Rudder

Big Dogs and Destruction!

by DFS-Pet-Blog on July 23, 2009

My newest big dog, Rudder, a boisterous 2-year-old Newfoundland, was watching the cat, Max, through the screen door the other day, when I heard a huge “BANG!” I looked over and the door was pushed halfway in, and Max was on the other side of the room, ears back. Rudder was still on his side of the screen door looking like the screen door had just sprung up out of nowhere.

Thankfully, I was able to force the screen back into place, but it looks all caved in on one side.

Other things that have been destroyed at one time or another by one of my four big dogs:

  •  Two pair of prescription glasses
  •  The garden – my first dog, Bozeman, used to “bury” his toys in the garden. I would know that he had done this by the sneaky way he would act when I went into the backyard. That, and the fact that he had dug a hole 3″ deep for a 12″ toy, so I could see it sticking out of the ground
  • Shoes – only one per pair of course – but that is not necessarily a “big dog” thing – it’s just that they do it so fast
  • More plastic storage containers than I care to count
  • Wood floors in an apartment I was renting
  • Library books- the slobber factor had a lot to do with that
  • Numerous magazines and catalogs I had not yet read
  • Various remote controls I did not notice were being destroyed in time to save (thank goodness for universal remotes)

Of course, a lot more things have been destroyed, but I’ve managed to block them from my memory.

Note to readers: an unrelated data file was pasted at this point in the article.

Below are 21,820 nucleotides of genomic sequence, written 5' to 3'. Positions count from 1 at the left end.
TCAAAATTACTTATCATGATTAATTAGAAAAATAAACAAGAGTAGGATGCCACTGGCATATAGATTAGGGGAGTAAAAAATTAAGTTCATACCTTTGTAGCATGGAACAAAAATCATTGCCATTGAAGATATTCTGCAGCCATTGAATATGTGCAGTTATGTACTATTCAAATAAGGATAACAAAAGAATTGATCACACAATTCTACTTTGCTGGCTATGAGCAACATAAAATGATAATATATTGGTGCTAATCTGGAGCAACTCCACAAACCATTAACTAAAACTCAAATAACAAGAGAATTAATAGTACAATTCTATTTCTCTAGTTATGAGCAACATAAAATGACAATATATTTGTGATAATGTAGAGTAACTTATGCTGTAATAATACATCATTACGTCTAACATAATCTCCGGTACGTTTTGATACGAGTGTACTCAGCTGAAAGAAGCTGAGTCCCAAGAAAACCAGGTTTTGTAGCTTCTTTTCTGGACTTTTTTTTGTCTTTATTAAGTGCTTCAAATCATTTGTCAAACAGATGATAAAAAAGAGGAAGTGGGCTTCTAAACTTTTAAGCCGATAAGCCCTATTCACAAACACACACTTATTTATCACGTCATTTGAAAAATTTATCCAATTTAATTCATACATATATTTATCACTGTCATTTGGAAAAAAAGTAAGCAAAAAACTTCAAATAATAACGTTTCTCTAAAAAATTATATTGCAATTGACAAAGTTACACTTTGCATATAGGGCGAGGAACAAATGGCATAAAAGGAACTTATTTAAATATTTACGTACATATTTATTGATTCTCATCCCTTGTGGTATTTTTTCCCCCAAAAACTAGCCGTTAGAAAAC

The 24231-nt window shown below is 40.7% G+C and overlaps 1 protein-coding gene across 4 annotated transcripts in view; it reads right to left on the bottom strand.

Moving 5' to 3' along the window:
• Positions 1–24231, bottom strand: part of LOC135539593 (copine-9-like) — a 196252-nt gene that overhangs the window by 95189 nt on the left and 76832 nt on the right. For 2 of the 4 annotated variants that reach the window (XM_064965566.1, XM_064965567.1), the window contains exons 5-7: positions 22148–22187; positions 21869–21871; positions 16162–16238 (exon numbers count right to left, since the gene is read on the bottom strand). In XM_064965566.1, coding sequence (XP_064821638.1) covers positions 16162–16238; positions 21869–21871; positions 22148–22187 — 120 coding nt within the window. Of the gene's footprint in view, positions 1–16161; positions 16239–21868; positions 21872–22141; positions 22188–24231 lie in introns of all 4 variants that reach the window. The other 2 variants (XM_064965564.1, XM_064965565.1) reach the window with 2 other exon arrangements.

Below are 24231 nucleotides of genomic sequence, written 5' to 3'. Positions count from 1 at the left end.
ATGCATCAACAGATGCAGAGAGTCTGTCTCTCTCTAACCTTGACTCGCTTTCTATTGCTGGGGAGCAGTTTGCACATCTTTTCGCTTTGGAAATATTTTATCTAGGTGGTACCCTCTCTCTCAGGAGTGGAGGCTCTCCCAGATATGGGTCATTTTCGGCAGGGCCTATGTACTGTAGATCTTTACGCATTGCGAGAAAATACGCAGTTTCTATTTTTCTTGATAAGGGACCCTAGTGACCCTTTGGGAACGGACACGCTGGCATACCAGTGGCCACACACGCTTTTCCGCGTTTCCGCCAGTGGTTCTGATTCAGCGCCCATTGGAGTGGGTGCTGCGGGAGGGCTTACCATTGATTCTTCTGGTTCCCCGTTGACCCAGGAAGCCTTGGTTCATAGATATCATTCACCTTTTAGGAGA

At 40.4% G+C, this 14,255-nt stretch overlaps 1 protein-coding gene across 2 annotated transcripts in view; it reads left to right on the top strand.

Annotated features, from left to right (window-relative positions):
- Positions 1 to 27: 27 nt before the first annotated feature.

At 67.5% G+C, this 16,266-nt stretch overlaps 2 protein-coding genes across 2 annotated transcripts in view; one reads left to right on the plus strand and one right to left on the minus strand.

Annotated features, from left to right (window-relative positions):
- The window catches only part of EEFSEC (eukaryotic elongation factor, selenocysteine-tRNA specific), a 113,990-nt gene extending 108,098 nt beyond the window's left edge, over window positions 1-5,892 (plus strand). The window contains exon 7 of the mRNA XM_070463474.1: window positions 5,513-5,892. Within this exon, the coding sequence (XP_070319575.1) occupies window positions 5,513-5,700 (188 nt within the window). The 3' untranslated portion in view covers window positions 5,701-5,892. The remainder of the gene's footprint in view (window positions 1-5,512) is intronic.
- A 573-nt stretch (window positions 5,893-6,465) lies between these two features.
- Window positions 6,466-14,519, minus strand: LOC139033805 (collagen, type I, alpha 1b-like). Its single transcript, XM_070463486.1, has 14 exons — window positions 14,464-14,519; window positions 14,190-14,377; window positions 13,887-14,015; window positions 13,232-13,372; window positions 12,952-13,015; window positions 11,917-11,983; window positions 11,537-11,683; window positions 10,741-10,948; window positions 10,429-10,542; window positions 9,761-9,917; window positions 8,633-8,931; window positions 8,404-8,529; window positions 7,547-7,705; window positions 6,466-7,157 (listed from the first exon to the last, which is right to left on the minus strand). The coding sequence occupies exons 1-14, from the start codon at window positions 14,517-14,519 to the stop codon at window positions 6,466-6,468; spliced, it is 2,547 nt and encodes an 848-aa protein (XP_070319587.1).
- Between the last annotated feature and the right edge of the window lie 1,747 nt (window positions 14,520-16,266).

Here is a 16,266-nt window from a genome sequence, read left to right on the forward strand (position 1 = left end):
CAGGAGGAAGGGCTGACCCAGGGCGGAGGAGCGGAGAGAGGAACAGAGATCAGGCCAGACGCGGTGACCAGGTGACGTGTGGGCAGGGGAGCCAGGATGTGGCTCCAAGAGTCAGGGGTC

A wise veterinarian once gave me some good advice that keeps me from getting too angry at these big creatures:

 “Say ‘No’ to yourself.”

In other words, it’s not the dog’s fault that the garbage was left out where he could get at it, or that I was not paying enough attention to the puppy as he was snatching my glasses off the table.  

I’ve spent a lot of time saying “No” to myself over the years…


{ 1 comment… read it below or add one }

Dana September 27, 2009 at 5:00 pm

Not a huge dog like yours, but just an average female Chessie: She’s 14 months old, in season, and nesting to an extreme degree. False pregnancy is probably the main problem at present, but I’d like to know if anyone out there has seen such goofy young ladies ever really calm down. I’d like to keep her intact at least for a year or two. But not if it means we both will suffer nervous breakdowns.

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